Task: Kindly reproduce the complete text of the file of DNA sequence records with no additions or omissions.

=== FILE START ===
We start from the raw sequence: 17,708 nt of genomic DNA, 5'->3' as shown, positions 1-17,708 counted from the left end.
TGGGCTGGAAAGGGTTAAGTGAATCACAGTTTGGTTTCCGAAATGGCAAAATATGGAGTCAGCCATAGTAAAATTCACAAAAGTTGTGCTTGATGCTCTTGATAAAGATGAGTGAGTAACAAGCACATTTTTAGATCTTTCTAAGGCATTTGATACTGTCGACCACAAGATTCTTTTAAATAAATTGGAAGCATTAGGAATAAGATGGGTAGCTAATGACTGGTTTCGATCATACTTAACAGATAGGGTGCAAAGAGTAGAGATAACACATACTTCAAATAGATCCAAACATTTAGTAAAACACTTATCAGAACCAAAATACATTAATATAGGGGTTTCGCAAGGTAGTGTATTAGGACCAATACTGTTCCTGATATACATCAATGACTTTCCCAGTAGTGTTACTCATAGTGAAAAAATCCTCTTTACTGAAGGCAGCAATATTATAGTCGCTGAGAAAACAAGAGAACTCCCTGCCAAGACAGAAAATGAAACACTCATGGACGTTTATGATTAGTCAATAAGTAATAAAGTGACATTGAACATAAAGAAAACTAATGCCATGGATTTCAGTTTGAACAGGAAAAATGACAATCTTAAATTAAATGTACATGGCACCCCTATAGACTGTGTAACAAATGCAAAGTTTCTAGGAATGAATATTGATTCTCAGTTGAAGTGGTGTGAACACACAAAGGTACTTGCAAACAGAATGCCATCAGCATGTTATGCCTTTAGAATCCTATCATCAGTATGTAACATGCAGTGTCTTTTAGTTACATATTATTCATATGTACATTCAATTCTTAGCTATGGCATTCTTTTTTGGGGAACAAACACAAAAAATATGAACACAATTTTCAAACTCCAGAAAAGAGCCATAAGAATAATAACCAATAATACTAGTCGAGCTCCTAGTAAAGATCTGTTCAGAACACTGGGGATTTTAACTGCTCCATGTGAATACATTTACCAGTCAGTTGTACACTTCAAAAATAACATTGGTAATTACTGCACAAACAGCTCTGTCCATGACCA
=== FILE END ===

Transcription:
We start from the raw sequence: 17,708 nt of genomic DNA, 5'->3' as shown, positions 1-17,708 counted from the left end.
TGGGCTGGAAAGGGTTAAGTGAATCACAGTTTGGTTTCCGAAATGGCAAAATATGGAGTCAGCCATAGTAAAATTCACAAAAGTTGTGCTTGATGCTCTTGATAAAGATGAGTGAGTAACAAGCACATTTTTAGATCTTTCTAAGGCATTTGATACTGTCGACCACAAGATTCTTTTAAATAAATTGGAAGCATTAGGAATAAGATGGGTAGCTAATGACTGGTTTCGATCATACTTAACAGATAGGGTGCAAAGAGTAGAGATAACACATACTTCAAATAGATCCAAACATTTAGTAAAACACTTATCAGAACCAAAATACATTAATATAGGGGTTTCGCAAGGTAGTGTATTAGGACCAATACTGTTCCTGATATACATCAATGACTTTCCCAGTAGTGTTACTCATAGTGAAAAAATCCTCTTTACTGAAGGCAGCAATATTATAGTCGCTGAGAAAACAAGAGAACTCCCTGCCAAGACAGAAAATGAAACACTCATGGACGTTTATGATTAGTCAATAAGTAATAAAGTGACATTGAACATAAAGAAAACTAATGCCATGGATTTCAGTTTGAACAGGAAAAATGACAATCTTAAATTAAATGTACATGGCACCCCTATAGACTGTGTAACAAATGCAAAGTTTCTAGGAATGAATATTGATTCTCAGTTGAAGTGGTGTGAACACACAAAGGTACTTGCAAACAGAATGCCATCAGCATGTTATGCCTTTAGAATCCTATCATCAGTATGTAACATGCAGTGTCTTTTAGTTACATATTATTCATATGTACATTCAATTCTTAGCTATGGCATTCTTTTTTGGGGAACAAACACAAAAAATATGAACACAATTTTCAAACTCCAGAAAAGAGCCATAAGAATAATAACCAATAATACTAGTCGAGCTCCTAGTAAAGATCTGTTCAGAACACTGGGGATTTTAACTGCTCCATGTGAATACATTTACCAGTCAGTTGTACACTTCAAAAATAACATTGGTAATTACTGCACAAACAGCTCTGTCCATGACCA